• 1 A commission, however, is also required by statute to make its own rules regarding removals. (Ill. Rev. Stat. 1979, ch. 24, par. 10-1-5.) Once having established such rules a commission is thereafter bound by them. (Holland v. Quinn (1978), 67 Ill. App.3d 571, 385 N.E.2d 92; Sye v. Wood Dale Fire Protection District No. 1 (1976), 43 Ill. App.3d 48, 356 N.E.2d 938; Berwyn Savings & Loan Association v. Illinois Savings & Loan Board (1975), 29 Ill. App.3d 965, 331 N.E.2d 254.) This is true even where a commission imposes upon itself, through its own rules, procedural duties beyond those required by statute. (Sye v. Wood Dale Fire Protection District No. 1.) Consequently, in the present case, hearings before the commission must be conducted before at least two commissioners even though, absent commission rules, the enabling statute would authorize the designation of an outside hearing officer.

• 2 Although an agency is bound to follow its own rules, the commission correctly asserts that its failure to do so does not necessarily require reversal of the administrative order. Where the action is within the limitations set forth by the legislature and where it causes the complainant to suffer no prejudice, reversal is not required. (Wells v. Health & Hospitals Governing Com. (1977), 52 Ill. App.3d 183, 367 N.E.2d 258; Flynn v. Board of Fire & Police Commissioners (1975), 33 Ill. App.3d 394, 342 N.E.2d 298.) The use of a hearing officer in the present case was clearly authorized by the enabling statute. Therefore, the only issue is whether or not plaintiff was prejudiced by the commission's failure to adhere to its own rules.

In Flynn the court found no prejudice where the board, contrary to regulations, continued the hearing on its own motion beyond 30 days from the date of suspension. In Wells the commission failed to comply with a rule requiring that it give written notice to an employee of circumstances giving rise to any disciplinary action against him. The court found no prejudice since those circumstances had been discussed with the employee prior to the disciplinary hearing.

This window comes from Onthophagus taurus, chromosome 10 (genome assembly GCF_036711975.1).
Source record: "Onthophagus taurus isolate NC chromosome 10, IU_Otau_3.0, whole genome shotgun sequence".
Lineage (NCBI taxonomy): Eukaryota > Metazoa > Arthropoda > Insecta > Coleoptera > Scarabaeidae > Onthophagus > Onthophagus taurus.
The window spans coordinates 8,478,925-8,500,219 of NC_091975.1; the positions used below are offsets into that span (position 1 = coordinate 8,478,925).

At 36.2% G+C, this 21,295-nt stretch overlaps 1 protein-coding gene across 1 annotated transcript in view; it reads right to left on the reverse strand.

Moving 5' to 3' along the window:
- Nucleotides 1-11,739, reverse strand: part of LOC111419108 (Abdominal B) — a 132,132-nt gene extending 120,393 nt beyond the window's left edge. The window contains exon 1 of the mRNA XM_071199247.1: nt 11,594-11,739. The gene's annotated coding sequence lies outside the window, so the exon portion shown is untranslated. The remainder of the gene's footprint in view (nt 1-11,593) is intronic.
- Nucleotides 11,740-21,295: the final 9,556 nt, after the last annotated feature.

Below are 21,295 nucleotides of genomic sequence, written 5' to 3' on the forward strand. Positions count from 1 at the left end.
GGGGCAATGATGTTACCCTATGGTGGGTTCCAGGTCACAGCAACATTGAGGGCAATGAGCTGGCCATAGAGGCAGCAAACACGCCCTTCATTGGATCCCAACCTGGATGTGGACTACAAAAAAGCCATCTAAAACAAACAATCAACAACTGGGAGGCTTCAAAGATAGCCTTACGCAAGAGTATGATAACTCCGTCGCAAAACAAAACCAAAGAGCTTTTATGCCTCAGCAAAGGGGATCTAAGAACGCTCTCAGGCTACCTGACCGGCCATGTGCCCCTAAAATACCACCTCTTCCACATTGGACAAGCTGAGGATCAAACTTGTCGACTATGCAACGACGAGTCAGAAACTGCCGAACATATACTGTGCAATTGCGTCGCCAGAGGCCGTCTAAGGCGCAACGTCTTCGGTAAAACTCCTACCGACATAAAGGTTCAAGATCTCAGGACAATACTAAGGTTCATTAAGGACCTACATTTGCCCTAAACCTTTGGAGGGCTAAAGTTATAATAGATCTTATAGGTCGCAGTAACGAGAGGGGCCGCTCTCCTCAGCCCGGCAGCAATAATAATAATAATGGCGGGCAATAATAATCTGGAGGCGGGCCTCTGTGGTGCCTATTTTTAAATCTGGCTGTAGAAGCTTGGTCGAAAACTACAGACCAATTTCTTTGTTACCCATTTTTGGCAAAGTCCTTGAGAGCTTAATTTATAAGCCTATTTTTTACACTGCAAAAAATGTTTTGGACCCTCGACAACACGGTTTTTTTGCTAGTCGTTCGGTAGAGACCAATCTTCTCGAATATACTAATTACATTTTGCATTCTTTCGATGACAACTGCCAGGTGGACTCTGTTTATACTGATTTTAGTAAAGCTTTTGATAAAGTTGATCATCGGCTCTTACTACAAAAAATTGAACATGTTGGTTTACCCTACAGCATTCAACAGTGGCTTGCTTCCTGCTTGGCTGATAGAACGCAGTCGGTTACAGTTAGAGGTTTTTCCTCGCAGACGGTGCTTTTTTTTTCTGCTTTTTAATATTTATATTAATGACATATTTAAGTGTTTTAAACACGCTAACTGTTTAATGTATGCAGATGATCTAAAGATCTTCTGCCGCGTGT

In contrast to Flynn and Wells, we find that the record supports a finding of prejudice in the present case. The basis of our holding is the strange assertion by the hearing officer that he would make no findings as to credibility. Such a statement is contrary to the duty he was required to perform. The principal issue at the hearing was a determination of the credibility of the two conflicting expert witnesses regarding the polygraph readouts of plaintiff's testing. While the hearing officer recommended that the commission find that plaintiff had purposefully distorted his respiration patterns during the test, we hold that, in view of the hearing officer's confusion as to his role, plaintiff was prejudiced by the commission's failure to adhere to its rules.

In light of our holding that plaintiff was prejudiced, it is unnecessary to consider the other assignments of error urged by plaintiff. Nor need we consider the rule of necessity, relied on by the commission to justify deviation from its rules, since it is clearly inapplicable in the present case.

For the reasons stated, the judgment of the circuit court of Cook County is reversed and the cause is remanded for further proceedings in compliance with the ...